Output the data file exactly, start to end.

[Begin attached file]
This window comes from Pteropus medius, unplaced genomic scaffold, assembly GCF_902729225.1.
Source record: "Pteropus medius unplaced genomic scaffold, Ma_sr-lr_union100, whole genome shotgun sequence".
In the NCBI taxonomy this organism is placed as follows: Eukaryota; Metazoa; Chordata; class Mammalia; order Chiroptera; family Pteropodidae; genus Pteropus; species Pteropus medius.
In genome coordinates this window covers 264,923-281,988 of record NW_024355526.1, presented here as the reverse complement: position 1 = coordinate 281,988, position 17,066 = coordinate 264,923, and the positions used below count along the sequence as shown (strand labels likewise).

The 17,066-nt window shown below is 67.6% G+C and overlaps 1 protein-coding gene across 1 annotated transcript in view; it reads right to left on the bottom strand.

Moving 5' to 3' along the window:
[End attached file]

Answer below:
This window comes from Pteropus medius, unplaced genomic scaffold, assembly GCF_902729225.1.
Source record: "Pteropus medius unplaced genomic scaffold, Ma_sr-lr_union100, whole genome shotgun sequence".
In the NCBI taxonomy this organism is placed as follows: Eukaryota; Metazoa; Chordata; class Mammalia; order Chiroptera; family Pteropodidae; genus Pteropus; species Pteropus medius.
In genome coordinates this window covers 264,923-281,988 of record NW_024355526.1, presented here as the reverse complement: position 1 = coordinate 281,988, position 17,066 = coordinate 264,923, and the positions used below count along the sequence as shown (strand labels likewise).

The 17,066-nt window shown below is 67.6% G+C and overlaps 1 protein-coding gene across 1 annotated transcript in view; it reads right to left on the bottom strand.

Moving 5' to 3' along the window: